Bede women need to be brought under health awareness campaign
DHAKA, June 2, 2022 (BSS) – ‘Bede’ (Nomadic group or river gipsy) community is a very well-known in Bangladesh, but most of the people do not know much about their way of life. The ‘Bede’ society is considered as a low class. The society is basically ruled by women. They do not live in a specific area rather they settle in different areas in convenient of time and opportunity.
If eye is kept on the life struggle of Bede women, anyone can find the history of their struggle through 'Mohua Pala' in Moimonsingho Gitikar and in the story of 'Beder Meya Josna'. In the story of the 'Nagini Kanyar Kahini ' of Tarashankar Bandopadhyay, or the 'Jolbeshya O Tahara' of Al Mahmud are the symbols of the female characters of the marginalized group.
‘Bede’ women are occasionally seen in city's Panthapath crossing, Baily Road or on the Dhaka University campus wearing saree with visible jewelry on the nose and ears. All this draws one's eyes. But the eyes get closure as soon as the small wooden boxes are seen in their hands, even the boxes having no snakes. This fear in anything unseen is inherent of man. The ‘Bede’ women cash the fear to earn their livelihood.
The earlier practices of ‘Bede’ community and their sources of income are rapidly disappearing. The ‘Bede’ women are more active than their male counterpart. Most of the ‘Bede’ girls get married within 14-15 years. There are 16 houses in the Munsibajar 'Bedepalli' in Faridpur.
When visited it was found that the child-bearing Kohinoor lives in a tent made of plastic and bamboo poles. Only 21-year-old Shabnur already has three children. During the birth of fourth child, she suffered from malnutrition and became week physically.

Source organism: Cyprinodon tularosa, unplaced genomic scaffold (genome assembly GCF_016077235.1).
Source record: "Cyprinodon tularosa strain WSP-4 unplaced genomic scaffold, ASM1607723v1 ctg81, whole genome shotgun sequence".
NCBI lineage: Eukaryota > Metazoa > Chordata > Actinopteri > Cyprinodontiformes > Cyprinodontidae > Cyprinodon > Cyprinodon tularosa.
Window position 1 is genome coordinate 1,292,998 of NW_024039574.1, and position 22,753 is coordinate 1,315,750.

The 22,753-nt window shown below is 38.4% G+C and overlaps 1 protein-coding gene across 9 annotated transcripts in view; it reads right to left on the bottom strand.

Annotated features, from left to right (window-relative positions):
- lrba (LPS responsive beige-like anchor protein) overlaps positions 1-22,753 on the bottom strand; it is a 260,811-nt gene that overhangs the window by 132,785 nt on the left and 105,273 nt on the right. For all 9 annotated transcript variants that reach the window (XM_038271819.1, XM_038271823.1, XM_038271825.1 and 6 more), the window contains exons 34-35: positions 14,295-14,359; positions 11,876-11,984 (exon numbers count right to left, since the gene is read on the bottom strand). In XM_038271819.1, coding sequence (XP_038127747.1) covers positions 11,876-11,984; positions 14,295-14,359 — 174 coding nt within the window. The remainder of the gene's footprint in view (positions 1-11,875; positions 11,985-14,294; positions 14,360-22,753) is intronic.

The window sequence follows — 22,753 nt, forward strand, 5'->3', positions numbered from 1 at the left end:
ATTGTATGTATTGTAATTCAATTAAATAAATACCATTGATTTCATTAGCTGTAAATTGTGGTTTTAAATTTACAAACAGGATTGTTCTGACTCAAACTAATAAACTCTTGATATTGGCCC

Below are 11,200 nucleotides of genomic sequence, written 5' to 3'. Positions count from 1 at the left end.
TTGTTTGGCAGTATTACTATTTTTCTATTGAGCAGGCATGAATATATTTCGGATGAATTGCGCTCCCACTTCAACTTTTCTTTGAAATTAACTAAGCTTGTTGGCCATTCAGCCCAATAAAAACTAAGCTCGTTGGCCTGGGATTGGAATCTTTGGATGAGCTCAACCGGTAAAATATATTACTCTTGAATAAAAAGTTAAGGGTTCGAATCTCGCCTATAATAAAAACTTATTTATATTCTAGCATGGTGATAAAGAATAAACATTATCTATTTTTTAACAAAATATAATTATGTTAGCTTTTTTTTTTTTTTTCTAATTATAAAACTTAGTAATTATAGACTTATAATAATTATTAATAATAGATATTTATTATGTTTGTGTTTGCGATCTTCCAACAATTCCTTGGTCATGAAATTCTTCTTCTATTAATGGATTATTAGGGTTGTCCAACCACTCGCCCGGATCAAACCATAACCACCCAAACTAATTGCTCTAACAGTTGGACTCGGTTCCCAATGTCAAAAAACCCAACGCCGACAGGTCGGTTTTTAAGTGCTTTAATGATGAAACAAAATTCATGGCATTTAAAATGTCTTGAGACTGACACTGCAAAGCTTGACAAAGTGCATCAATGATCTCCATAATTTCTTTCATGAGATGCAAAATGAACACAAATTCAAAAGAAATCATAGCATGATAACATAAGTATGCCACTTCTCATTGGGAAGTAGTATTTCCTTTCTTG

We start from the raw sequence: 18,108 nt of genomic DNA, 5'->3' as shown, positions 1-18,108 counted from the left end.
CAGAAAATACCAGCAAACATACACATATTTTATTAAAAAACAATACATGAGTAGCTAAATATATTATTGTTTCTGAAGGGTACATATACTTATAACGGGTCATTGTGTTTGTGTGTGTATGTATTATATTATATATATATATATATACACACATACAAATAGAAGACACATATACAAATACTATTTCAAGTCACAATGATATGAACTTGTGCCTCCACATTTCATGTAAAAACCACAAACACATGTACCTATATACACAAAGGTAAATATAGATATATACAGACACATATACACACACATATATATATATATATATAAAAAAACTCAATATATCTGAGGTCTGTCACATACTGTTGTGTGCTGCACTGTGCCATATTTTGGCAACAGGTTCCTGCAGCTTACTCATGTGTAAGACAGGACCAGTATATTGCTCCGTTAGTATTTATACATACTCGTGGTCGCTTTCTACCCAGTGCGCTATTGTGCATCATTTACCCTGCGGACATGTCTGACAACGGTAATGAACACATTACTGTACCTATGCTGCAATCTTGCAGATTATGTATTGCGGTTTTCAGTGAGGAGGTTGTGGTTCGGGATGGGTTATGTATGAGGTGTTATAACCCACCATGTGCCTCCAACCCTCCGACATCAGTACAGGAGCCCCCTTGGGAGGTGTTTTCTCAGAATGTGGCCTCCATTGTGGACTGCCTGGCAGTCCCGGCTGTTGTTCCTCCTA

‘Bede’ women usually do not visit hospital for childbirth. They have some midwives in their group. One of them Taslima Begum said, "Allah is on the above and I am in the below. As long as I have a patient, I will not leave her until I am alive. Hundreds of children were born with the help of Taslima Khatun who has learned midwifery from her mother-in-law and grandmother-in-law.”
Assistant Registrar Dr. Sharifunnesa of Faridpur Medical College Hospital, said, "Even the ‘Bede’ women don't have training on normal delivery. It is needed to arrange medical camps on some basic things for them. Adolescents also have no general idea about menstrual hygiene. This unhealthy system is not only risky for women, at the same time, there are concerns about the health of their child."
Goalimanda in Munshiganj is the original home to the Vedic community in the region. Thousands of people now live here those who have left the boat and have been living on land for a long time. Changes have been taken place in their livelihood, while women have given up the profession of blowing the horn or curing of pains through visiting houses. Girl children are going to school-madrasa. They are impeccable in their dresses and grooming, but health awareness has remained ignorant.
The whole world became stagnant due to Corona, but it didn't bother them so much. As soon as they were told about Corona they laughed at. Silver scorpions and bracelets were glistening on their waists, but their beautiful faces and their bodies were full of fungi.
“We have felt for the marginalized population for various reasons, but the responsibility of raising awareness about their health care cannot be neglected. Measures have to be taken facilitating them access to health care services and treatment. It is very much urgent to arrange medical camps in these Bede Palli at least twice a year. The protection of the whole country is never possible if the health care of a community is completely neglected,” she added.